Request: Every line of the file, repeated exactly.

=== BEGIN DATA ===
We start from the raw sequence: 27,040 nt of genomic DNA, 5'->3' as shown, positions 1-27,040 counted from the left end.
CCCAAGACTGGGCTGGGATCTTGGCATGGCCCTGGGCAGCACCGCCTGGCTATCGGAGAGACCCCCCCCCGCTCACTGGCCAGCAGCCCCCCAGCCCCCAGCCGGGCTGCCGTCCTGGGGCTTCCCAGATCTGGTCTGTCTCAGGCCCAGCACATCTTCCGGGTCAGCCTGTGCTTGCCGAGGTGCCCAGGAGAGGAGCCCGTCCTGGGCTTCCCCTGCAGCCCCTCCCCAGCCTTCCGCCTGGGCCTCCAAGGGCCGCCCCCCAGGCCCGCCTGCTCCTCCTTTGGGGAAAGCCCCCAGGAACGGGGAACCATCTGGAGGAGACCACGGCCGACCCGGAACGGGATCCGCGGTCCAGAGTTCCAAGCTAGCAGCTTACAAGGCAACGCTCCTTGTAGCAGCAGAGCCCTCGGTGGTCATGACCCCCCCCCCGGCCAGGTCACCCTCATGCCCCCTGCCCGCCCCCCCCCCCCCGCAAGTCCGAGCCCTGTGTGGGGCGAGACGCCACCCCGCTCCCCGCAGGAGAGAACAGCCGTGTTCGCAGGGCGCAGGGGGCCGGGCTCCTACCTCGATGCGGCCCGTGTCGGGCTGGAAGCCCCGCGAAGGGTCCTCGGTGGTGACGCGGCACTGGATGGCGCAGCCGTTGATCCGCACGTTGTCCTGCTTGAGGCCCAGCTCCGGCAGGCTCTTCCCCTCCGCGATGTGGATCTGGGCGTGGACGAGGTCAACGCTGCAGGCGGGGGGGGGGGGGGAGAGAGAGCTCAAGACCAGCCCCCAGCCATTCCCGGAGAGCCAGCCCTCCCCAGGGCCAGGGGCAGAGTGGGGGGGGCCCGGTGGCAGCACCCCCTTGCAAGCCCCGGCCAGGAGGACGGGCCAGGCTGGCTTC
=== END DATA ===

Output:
We start from the raw sequence: 27,040 nt of genomic DNA, 5'->3' as shown, positions 1-27,040 counted from the left end.
CCCAAGACTGGGCTGGGATCTTGGCATGGCCCTGGGCAGCACCGCCTGGCTATCGGAGAGACCCCCCCCCGCTCACTGGCCAGCAGCCCCCCAGCCCCCAGCCGGGCTGCCGTCCTGGGGCTTCCCAGATCTGGTCTGTCTCAGGCCCAGCACATCTTCCGGGTCAGCCTGTGCTTGCCGAGGTGCCCAGGAGAGGAGCCCGTCCTGGGCTTCCCCTGCAGCCCCTCCCCAGCCTTCCGCCTGGGCCTCCAAGGGCCGCCCCCCAGGCCCGCCTGCTCCTCCTTTGGGGAAAGCCCCCAGGAACGGGGAACCATCTGGAGGAGACCACGGCCGACCCGGAACGGGATCCGCGGTCCAGAGTTCCAAGCTAGCAGCTTACAAGGCAACGCTCCTTGTAGCAGCAGAGCCCTCGGTGGTCATGACCCCCCCCCCGGCCAGGTCACCCTCATGCCCCCTGCCCGCCCCCCCCCCCCCGCAAGTCCGAGCCCTGTGTGGGGCGAGACGCCACCCCGCTCCCCGCAGGAGAGAACAGCCGTGTTCGCAGGGCGCAGGGGGCCGGGCTCCTACCTCGATGCGGCCCGTGTCGGGCTGGAAGCCCCGCGAAGGGTCCTCGGTGGTGACGCGGCACTGGATGGCGCAGCCGTTGATCCGCACGTTGTCCTGCTTGAGGCCCAGCTCCGGCAGGCTCTTCCCCTCCGCGATGTGGATCTGGGCGTGGACGAGGTCAACGCTGCAGGCGGGGGGGGGGGGGGAGAGAGAGCTCAAGACCAGCCCCCAGCCATTCCCGGAGAGCCAGCCCTCCCCAGGGCCAGGGGCAGAGTGGGGGGGGCCCGGTGGCAGCACCCCCTTGCAAGCCCCGGCCAGGAGGACGGGCCAGGCTGGCTTC